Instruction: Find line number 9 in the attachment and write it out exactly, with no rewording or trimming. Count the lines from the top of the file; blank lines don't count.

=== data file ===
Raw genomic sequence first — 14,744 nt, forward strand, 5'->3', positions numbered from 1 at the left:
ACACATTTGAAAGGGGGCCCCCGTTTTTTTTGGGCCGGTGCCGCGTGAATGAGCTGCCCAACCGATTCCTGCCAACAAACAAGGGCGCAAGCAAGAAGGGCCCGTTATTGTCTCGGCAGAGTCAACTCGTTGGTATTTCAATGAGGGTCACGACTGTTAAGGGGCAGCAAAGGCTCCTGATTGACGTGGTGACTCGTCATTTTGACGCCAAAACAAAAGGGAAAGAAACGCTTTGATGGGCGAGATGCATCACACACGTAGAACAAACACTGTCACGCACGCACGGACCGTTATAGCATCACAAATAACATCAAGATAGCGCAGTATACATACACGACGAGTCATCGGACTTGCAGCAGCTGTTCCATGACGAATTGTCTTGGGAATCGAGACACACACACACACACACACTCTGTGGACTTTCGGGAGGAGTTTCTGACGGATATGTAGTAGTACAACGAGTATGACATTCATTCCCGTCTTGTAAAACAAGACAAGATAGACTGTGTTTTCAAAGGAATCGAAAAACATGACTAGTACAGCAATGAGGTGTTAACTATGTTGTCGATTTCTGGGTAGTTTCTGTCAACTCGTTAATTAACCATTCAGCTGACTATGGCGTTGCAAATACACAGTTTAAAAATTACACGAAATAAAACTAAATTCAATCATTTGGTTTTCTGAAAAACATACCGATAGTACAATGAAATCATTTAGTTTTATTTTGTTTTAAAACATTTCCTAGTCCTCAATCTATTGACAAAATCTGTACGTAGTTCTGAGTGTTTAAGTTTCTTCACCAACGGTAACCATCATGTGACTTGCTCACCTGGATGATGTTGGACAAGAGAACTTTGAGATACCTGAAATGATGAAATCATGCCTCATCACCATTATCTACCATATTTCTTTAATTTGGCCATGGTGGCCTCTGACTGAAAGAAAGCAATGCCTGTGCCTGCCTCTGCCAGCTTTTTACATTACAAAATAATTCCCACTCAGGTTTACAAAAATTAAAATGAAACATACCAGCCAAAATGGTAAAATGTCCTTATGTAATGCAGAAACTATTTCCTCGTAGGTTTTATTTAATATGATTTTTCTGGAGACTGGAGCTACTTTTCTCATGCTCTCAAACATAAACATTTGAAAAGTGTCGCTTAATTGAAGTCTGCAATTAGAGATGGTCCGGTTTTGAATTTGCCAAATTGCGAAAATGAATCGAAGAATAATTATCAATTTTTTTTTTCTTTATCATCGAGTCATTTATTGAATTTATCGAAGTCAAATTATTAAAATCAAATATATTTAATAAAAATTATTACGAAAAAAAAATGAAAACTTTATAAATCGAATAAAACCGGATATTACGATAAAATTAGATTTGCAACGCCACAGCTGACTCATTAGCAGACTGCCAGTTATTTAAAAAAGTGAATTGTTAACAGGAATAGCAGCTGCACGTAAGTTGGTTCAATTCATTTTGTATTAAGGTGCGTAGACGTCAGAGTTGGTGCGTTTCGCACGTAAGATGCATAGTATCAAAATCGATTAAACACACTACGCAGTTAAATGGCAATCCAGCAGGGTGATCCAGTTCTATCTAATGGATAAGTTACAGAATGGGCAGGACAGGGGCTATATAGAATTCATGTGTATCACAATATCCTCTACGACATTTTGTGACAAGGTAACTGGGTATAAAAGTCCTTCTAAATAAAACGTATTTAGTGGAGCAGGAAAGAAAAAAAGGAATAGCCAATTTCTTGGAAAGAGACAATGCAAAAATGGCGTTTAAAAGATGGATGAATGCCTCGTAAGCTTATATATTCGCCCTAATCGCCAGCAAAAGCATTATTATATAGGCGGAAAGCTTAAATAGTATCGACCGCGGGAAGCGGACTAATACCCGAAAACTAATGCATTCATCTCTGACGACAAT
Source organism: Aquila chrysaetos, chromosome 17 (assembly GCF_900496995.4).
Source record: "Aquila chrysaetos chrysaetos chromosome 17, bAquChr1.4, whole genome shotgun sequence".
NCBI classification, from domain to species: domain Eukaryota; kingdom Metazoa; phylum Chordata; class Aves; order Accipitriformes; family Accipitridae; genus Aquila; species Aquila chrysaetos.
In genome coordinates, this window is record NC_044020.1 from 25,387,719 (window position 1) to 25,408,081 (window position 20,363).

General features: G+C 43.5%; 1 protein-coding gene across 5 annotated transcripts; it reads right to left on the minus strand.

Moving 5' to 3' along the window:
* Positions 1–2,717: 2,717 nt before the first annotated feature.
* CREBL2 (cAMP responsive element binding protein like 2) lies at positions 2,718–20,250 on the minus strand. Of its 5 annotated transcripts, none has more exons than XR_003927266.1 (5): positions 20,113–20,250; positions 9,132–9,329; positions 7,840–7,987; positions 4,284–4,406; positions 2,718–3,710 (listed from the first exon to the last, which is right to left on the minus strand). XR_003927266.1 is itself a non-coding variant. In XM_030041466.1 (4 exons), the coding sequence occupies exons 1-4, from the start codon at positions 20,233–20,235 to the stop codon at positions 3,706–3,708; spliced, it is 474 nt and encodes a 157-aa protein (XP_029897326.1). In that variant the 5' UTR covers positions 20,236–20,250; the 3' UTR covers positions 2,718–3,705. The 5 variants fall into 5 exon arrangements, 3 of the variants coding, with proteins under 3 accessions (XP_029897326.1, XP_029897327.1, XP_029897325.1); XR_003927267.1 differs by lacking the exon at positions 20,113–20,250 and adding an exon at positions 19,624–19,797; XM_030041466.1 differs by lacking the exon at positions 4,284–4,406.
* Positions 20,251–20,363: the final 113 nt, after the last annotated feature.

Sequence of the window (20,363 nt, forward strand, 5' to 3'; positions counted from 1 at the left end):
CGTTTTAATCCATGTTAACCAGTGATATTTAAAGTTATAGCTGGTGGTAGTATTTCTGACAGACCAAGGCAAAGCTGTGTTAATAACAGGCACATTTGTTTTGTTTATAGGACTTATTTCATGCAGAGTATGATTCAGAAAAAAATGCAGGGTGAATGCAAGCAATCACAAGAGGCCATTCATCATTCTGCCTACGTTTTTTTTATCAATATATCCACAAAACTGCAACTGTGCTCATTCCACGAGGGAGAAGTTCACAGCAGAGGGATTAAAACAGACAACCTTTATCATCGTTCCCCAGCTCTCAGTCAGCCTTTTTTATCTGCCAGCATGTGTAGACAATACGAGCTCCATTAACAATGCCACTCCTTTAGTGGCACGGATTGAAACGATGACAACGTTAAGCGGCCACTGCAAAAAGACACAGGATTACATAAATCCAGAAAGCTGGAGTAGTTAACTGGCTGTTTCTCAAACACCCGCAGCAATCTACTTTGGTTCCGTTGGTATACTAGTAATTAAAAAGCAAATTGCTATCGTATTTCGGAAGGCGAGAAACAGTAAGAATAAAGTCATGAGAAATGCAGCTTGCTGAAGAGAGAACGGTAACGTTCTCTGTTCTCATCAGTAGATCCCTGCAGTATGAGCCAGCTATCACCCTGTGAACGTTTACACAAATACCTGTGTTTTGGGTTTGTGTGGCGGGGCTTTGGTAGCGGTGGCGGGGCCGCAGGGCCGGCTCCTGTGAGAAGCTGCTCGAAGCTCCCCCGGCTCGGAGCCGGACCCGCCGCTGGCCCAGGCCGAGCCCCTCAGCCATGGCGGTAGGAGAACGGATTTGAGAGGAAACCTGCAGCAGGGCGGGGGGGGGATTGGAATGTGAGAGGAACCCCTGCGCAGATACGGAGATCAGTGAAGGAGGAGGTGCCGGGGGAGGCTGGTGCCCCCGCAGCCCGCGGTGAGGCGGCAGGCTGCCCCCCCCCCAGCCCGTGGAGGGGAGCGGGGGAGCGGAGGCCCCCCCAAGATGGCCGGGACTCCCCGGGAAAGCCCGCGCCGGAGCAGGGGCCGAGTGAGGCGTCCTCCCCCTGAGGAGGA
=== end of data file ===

* Positions 1–2,717: 2,717 nt before the first annotated feature.